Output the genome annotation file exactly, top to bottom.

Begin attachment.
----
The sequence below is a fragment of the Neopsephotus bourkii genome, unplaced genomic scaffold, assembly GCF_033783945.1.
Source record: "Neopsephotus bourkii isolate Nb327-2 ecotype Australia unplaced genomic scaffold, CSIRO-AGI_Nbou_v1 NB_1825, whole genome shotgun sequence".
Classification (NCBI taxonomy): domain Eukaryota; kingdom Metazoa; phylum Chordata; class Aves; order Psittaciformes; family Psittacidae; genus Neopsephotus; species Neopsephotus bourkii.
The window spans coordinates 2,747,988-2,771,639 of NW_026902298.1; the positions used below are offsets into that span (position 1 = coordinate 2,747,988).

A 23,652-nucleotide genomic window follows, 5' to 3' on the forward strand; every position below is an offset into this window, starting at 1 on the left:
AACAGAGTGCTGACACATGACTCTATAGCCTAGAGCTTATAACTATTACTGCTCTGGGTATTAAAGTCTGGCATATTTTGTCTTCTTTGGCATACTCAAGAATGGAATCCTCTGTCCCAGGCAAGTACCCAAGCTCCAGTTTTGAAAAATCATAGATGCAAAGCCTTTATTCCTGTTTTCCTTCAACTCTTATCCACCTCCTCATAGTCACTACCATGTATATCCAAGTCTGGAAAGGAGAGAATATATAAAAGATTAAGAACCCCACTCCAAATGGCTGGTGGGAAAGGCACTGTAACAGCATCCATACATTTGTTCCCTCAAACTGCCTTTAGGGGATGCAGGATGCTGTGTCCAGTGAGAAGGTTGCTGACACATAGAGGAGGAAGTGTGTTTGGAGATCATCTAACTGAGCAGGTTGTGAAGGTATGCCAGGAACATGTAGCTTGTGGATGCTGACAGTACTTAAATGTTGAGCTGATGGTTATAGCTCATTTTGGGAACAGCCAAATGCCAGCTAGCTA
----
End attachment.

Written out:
The sequence below is a fragment of the Neopsephotus bourkii genome, unplaced genomic scaffold, assembly GCF_033783945.1.
Source record: "Neopsephotus bourkii isolate Nb327-2 ecotype Australia unplaced genomic scaffold, CSIRO-AGI_Nbou_v1 NB_1825, whole genome shotgun sequence".
Classification (NCBI taxonomy): domain Eukaryota; kingdom Metazoa; phylum Chordata; class Aves; order Psittaciformes; family Psittacidae; genus Neopsephotus; species Neopsephotus bourkii.
The window spans coordinates 2,747,988-2,771,639 of NW_026902298.1; the positions used below are offsets into that span (position 1 = coordinate 2,747,988).

A 23,652-nucleotide genomic window follows, 5' to 3' on the forward strand; every position below is an offset into this window, starting at 1 on the left:
AACAGAGTGCTGACACATGACTCTATAGCCTAGAGCTTATAACTATTACTGCTCTGGGTATTAAAGTCTGGCATATTTTGTCTTCTTTGGCATACTCAAGAATGGAATCCTCTGTCCCAGGCAAGTACCCAAGCTCCAGTTTTGAAAAATCATAGATGCAAAGCCTTTATTCCTGTTTTCCTTCAACTCTTATCCACCTCCTCATAGTCACTACCATGTATATCCAAGTCTGGAAAGGAGAGAATATATAAAAGATTAAGAACCCCACTCCAAATGGCTGGTGGGAAAGGCACTGTAACAGCATCCATACATTTGTTCCCTCAAACTGCCTTTAGGGGATGCAGGATGCTGTGTCCAGTGAGAAGGTTGCTGACACATAGAGGAGGAAGTGTGTTTGGAGATCATCTAACTGAGCAGGTTGTGAAGGTATGCCAGGAACATGTAGCTTGTGGATGCTGACAGTACTTAAATGTTGAGCTGATGGTTATAGCTCATTTTGGGAACAGCCAAATGCCAGCTAGCTA